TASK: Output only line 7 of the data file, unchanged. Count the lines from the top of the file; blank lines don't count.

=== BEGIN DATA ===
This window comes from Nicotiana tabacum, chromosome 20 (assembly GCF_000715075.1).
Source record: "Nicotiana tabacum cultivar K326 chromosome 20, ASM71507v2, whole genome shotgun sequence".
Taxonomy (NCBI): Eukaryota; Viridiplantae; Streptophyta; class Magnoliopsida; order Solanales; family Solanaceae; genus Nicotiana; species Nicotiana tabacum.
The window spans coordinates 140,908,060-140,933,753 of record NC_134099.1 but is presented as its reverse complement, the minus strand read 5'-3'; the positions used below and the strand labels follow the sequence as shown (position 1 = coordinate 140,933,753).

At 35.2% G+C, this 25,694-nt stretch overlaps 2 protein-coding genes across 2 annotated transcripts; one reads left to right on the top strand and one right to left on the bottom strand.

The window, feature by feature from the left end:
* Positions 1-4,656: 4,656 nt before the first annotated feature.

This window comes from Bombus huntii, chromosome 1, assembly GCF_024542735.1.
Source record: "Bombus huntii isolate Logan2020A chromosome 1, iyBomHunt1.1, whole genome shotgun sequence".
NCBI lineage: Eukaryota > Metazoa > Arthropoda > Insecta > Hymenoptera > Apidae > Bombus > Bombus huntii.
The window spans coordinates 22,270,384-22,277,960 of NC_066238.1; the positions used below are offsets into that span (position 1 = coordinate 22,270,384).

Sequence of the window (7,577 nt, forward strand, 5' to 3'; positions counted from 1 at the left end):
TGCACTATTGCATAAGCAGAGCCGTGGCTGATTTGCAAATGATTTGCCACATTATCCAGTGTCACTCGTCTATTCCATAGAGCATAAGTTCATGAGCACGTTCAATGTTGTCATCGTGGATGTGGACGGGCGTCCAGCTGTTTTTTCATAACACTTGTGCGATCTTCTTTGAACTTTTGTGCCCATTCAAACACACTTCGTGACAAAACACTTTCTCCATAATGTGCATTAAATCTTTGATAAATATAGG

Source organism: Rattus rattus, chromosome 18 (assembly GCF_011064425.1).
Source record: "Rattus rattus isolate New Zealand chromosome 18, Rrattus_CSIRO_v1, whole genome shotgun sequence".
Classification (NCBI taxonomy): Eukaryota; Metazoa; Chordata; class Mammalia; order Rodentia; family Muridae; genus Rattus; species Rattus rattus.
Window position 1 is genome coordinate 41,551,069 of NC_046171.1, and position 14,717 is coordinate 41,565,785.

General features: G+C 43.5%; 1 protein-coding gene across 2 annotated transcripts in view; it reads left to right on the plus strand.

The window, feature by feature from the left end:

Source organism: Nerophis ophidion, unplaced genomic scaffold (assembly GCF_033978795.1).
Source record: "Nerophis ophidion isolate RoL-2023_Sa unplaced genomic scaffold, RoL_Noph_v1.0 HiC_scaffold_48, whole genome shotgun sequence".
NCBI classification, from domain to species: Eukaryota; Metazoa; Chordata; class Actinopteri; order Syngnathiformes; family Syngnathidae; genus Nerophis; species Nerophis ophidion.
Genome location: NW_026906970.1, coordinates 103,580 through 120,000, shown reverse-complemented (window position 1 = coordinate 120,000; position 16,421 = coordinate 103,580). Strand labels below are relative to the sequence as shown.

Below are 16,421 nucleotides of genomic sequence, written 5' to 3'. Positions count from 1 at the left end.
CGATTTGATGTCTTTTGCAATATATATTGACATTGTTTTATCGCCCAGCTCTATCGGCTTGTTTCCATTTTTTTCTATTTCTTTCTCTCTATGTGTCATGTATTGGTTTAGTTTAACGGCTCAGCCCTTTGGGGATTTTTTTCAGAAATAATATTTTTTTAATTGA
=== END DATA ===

* Positions 1-4,656: 4,656 nt before the first annotated feature.